Bulatlat.com provides a good summary of these demands from the labor perspective (Bulatlat article):
Citing government data from 1990-94, a research by the Asia-Pacific Research Network (APRN) in 2000 revealed that the combined share of casual, contractual and part-time workers in total enterprise-based employment was between 14-15 percent. It went up to 18.1 percent from 1994 to 1995. By 1997, the figure has reached 21.1 percent, meaning that for every five workers one is a casual, contractual or part-timer worker.For example:
In the more than 20 branches of Shoe Mart (SM), one of the biggest chain of shopping malls in the country, in 2002, nine out of ten workers are contractuals, hired either through an agency or by a concessionaire, said Maristel Garcia, spokesperson of the Sandigan ng mga Manggagawa sa Shoemart, the union of SM employees.The benefits of higher minimum wages and greater worker security are clear. However, are there any negative consequences we should know about? (That is the problem with such ideologically slanted analysis. We are told of all the benefits of this or that anti-market imposition, but any attempt at analyzing cost is slammed. So much for critical thinking.)
Contractuals abound in export zones and industrial parks around the country, such as those in Baguio City, Cavite, and Laguna. A survey of APRN covering 14 unions under the Kilusang Mayo Uno (KMU or May 1st Movement) in the National Capital Region revealed that contractual workers comprise 67 percent of the workforce at the time. This is despite KMU’s efforts at protecting job security and benefits.
“It is true that contractual labor is now really extensive. Easily seven in every 10 companies practice contractualization,” Donald Dee, president of the Employers Confederation of the Philippines, told Manila Times in 2003. “We know for a fact that contractualization is meant to avoid regularization,” admitted Dee.
Today the share of contractuals in the total workforce may even be bigger. For example, after SM management practically crushed the union by terminating all striking union workers in 2003, Garcia said, it stopped regularizing workers and was able to employ more contractuals.
In other large firms, threats of retrenchment complemented by early retirement schemes resulted in a stripped-to-the-core number of regular workers. The Philippine Long Distance Company (PLDT), the country’s largest telecom company, was able to reduce its workforce from 14,000 to 10,000. Its rank and file union membership has dwindled from 7,000 to 4,100. It was also able to reduce the 3,000-member supervisory union to just about 2,000. The rest of PLDT’s required manpower comes from contractual workers who are paid piece meal, per phone installation or telecom services sold.
In Japanese-owned Asahi Glass Corporation, the ranks of regular workers have been decimated after a wave of forcible retirements. Retired workers were subsequently rehired as contractuals. At present, there are five contractual employees for every regular worker.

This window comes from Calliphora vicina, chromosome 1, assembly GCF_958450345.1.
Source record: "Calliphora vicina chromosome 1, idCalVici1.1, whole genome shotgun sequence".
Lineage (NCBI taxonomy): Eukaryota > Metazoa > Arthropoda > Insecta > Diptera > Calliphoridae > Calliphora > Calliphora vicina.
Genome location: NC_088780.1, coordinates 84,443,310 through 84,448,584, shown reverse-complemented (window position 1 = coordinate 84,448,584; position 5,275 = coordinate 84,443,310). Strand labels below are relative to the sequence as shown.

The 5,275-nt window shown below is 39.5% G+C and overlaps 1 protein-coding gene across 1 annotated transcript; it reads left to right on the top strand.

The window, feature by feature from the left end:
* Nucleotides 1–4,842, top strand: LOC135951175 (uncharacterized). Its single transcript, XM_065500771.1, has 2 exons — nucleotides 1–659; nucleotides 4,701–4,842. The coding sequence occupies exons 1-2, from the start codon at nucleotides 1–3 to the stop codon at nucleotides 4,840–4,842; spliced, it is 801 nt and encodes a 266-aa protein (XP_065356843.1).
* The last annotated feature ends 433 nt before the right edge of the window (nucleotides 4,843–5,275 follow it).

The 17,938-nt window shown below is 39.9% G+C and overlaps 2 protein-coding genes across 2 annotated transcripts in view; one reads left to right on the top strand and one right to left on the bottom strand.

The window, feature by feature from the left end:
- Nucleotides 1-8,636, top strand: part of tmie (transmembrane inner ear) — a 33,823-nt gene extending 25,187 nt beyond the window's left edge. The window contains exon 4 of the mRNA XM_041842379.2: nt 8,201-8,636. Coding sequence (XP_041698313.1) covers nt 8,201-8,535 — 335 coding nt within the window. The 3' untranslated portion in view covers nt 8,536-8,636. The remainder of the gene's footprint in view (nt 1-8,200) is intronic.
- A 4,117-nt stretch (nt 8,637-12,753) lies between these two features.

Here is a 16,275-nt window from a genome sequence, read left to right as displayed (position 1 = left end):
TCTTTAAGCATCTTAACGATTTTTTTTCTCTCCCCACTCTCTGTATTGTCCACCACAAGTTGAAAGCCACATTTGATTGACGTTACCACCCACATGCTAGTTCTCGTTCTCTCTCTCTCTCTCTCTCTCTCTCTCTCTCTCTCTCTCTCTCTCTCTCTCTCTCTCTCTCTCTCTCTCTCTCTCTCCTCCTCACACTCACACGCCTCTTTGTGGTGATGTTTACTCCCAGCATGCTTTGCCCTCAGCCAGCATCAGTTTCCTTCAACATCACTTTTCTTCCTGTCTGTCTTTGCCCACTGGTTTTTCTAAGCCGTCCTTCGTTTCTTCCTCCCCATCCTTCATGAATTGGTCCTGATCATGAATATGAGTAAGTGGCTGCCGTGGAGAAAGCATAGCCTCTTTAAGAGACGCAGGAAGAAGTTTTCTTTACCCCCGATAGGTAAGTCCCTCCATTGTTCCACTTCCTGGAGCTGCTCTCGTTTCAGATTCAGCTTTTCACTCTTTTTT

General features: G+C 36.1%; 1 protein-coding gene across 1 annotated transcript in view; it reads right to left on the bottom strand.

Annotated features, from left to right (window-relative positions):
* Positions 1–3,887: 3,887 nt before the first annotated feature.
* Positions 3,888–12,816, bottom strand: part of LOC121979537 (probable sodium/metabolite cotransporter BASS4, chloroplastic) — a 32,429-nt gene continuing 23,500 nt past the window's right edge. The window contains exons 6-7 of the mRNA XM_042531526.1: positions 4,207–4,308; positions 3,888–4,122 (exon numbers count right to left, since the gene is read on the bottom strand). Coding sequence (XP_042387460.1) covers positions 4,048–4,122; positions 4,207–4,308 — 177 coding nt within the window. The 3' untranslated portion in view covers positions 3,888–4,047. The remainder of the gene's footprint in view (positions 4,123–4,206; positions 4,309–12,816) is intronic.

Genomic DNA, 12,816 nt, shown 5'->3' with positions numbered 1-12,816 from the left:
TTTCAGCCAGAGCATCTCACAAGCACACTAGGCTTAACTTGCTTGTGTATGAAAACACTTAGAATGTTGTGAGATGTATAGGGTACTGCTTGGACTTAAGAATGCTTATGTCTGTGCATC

Okay the negative effects are:
1. Higher minimum wage means more expensive workers. More expensive workers means, within a market economy, capitalists will higher fewer workers. (The alternative is to go the planned economy route and eliminate capitalists altogether; all productive capital would be owned by the state. Then the government becomes one big employment agency. It can pay all the higher wages it wants. Heck it can even print money if there's no budget for it. Worker's utopia indeed!)
2. Enforced security of tenure means firms have less flexibility to deal with economic change. If the market for their product sours, they are forced to produce less. In the absence of worker security, they can cut costs, in part by laying off workers. However with worker security this is difficult. Enforced security of tenure also means that removal of individual workers because of poor abilities, mismatched skills, low productivity, and so forth requires a lengthy adjudication process (i.e. the termination "for cause" provision in the Labor Code.) Finally with security of tenure comes a long list of costly but compulsory worker benefits. Because of this, firms either decide to higher fewer workers, or hire workers who can easily be removed - i.e. the casuals.
3. The "casualization of labor" cited in the Bulatlat article is therefore a consequence of regulations enforcing security of tenure, particularly on workers hired for a year (Labor Code provision) or more than six months (a guideline that is being increasingly used as a cut-off to determine which worker is becoming "regularized."). However this is going to create a lot of "churning" in the labor market. Ever wondered why some salespersons in SM are rather inept? It is likely that by the time they became familiarized with their duties their six months is up. To be replaced by someone who has to learn the ropes all over again. This is probably going on also in many factories. Once you learn the skills on the shop floor, you have to be removed. This is not the best way to develop a quality labor force!
Note finally that the benefits of higher minimum wages and enforced worker security are ultimately enjoyed by those who are currently regular workers. No wonder they have a strong interest to fight for them. Even if this would cause misery among the ranks of those who are outside this group - mainly the unemployed, or casual workers.
(More detailed arguments for reforming labor markets are found in this paper by Gerry Sicat. It's a great read.)
That is, the real pro-labor approach would be: fewer regulations, rather than more. Not only that: it would be pro-growth as well.
Seeing those demonstrations and strikes and pro-labor legislators and bureacrats in the Department of Labor and Employment, I wonder: who will protect us workers from our protectors?